Fatality – Run over by Tubs at Denaby Main

September 1906

Leonard Knight
Aged 15 Pony-Driver
Run over by Tubs Denaby Main on August 29th


On Friday afternoon, September 7th, Mr. F.E. Nicholson, the Doncaster District Coroner, held an inquiry at the Denaby Main Hotel, respecting the death of Leonard Knight, a pony-driver aged fifteen years, and lodging in Loversall Street, who was killed at the Denaby Main Colliery on Wednesday August 29th.

There were present Mr. C. Bury, manager of Denaby Main Colliery, and Mr. J. Mellor, H.M. Inspector of Mines.

The first witness called was Mr. Joseph Knight, a pit-sinker, the father of the deceased, who said he was living at present, at Kenyon Street, South Elmsall. He was a widower, and his son ( the deceased ) was employed as a pony-driver at the Denaby pit, and lodged at 55 Loversall Street, deceased had lived there since a fortnight before Easter.

Alfred Cooper, a jinnier, of 70 Annerley Street, said on the date in question he was going to work about 2-15 p.m., and was proceeding down the Montagu Plane, when he heard some full tubs running away. They were in front of the tubs and going in the same direction, he shouted and followed them. He came up to them in about thirty yards. The road was a wide one, and there was plenty of room on both sides. When he got up to the tubs he found the deceased had been knocked down, and was underneath the last one. He help extricate him, but life was extinct.

Edward Allen, a pony-driver of 43 Hallgate, Mexborough, said he was proceeding to work down the Montagu Plane, about the same time as the last witness on the date in question, when he heard the run-a-way tubs. He had a little boy with him, and he pulled him out of the way just as the tubs passed. Some men who had just passed shouted, ” Is the little boy safe ?” and he replied “Yes”. He then began to walk down the incline, and as he was walking along he found a lamp on the ground, after proceeding another eight or nine yards he came to where the tubs were, and found the body of the deceased under the first he came to. Cooper came up, and they got him out. He was badly crushed all over, and was dead when they extricated him.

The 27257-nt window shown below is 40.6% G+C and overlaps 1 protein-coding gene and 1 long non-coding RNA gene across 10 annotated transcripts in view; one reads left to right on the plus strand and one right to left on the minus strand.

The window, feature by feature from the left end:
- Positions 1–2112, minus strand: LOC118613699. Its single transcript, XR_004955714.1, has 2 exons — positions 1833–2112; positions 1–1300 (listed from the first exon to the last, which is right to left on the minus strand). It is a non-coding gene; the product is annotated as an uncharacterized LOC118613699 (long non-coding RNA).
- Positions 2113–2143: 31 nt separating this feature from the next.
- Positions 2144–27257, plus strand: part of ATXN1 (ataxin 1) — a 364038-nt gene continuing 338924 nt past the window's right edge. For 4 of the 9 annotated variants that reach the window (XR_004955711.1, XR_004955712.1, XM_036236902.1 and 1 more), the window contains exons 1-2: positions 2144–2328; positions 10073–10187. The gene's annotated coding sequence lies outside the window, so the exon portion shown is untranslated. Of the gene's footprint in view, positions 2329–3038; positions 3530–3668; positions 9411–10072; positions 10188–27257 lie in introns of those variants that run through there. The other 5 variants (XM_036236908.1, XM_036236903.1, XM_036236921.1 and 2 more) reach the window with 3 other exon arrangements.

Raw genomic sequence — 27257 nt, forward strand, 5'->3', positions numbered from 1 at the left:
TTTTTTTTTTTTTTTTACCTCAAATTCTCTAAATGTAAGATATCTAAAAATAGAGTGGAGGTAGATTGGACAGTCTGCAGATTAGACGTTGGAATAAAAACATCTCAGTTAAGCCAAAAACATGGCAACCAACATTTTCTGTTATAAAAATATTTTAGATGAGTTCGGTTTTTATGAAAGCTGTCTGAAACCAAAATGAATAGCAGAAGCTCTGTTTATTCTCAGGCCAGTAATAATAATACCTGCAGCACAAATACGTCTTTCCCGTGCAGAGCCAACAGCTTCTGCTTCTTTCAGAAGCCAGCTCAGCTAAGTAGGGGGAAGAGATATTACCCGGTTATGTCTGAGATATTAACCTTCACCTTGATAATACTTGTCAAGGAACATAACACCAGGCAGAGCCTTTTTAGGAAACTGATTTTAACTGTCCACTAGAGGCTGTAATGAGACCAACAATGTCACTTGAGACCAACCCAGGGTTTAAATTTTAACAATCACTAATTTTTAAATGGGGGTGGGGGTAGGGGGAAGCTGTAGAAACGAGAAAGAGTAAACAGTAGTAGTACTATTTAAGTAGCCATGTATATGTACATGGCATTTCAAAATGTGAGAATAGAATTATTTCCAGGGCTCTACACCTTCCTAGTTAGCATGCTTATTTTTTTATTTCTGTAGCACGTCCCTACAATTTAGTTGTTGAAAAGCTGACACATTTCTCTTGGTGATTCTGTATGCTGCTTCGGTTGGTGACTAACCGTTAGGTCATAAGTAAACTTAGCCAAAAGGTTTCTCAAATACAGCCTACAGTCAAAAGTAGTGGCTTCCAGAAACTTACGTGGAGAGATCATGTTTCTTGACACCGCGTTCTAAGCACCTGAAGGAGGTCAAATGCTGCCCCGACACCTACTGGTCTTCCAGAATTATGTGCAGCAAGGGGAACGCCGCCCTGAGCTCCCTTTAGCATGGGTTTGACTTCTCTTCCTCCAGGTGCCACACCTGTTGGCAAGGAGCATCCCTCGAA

In answer to the Inspector the witness said, he judged they would be full tubs when they were coming down, and pulled the boy onto the empty side. The endless rope was standing, but previously it had been running for about two minutes. As he came down the plane he noticed some full tubs were not properly coupled up. He could not say how the tubs got loose and ran away. He saw the rope bouncing, and he inferred from that, after the tubs had come down, that it must have jerked a `clip´ out, and so set the tubs at liberty, because they were not made properly safe. It was not an everyday occurrence for the rope to be started during the time men were going to their work. He had never seen it done before.

The Foreman of the jury : As a matter of fact it didn´t start ; it bounced you say and did that for about two minutes ? Witness : Yes, sir.

A corporal named George Robinson, living at Hallgate, Mexborough, said he had been working on the morning shift and was at the top of the plane, when he was informed of the accident. That would be about half-a-mile away, he proceeded to where the fatality took place, and on the way down he found a `clip´ hanging on the rope. The rope was stood at the time, it must have knocked the `clip´ out when it started. When he got to where the tubs were, the boy had been got out.

In answer to the Inspector the witness said, before they ceased work he knew that they intended to change pulleys in connection with the haulage rope. It was understood that when repairs of that description were going to be carried out, that all the tubs, full and empty, should be detached from the rope. That was in order to ensure the safety of people travelling up and down the road.

That is done so that nothing might happen when the rope is set in motion ? Yes, sir.

On Wednesday did you know that both full and empty tubs ought to be detached from the rope ? Yes, sir.

And wasn´t it part of your duty, when going out, to see that all the tubs on that rope were properly detached and made secure ? Yes, sir.

Continuing, he said he was at the top of the Plane when the rope stopped, he did not go down to see that all the tubs were off, but went to meet the other corporals. When he met them he asked them if they had taken the tubs off, and they said they had, with the exception of two. He then told them to go and take them off while he went to the top and got ready. He heard nothing further until the accident. And those men instead of taking them off went out of the pit ?

It looks like it.

Continuing, the witness said the boy must have been overtaken by the tubs and dragged a considerable distance.

The Coroner in summing up, said there was no doubt that it was an accident, as to whether or not anybody was liable, was anybody criminally liable for the unfortunate lad´s death ? So far as one could see from the evidence, there was no criminal liability. The corporals who went out of the pit without attention to these two tubs were no doubt to blame, but that was not sufficient to make them criminally liable.

The jury returned a verdict to the effect that the deceased was “Accidentally Killed.”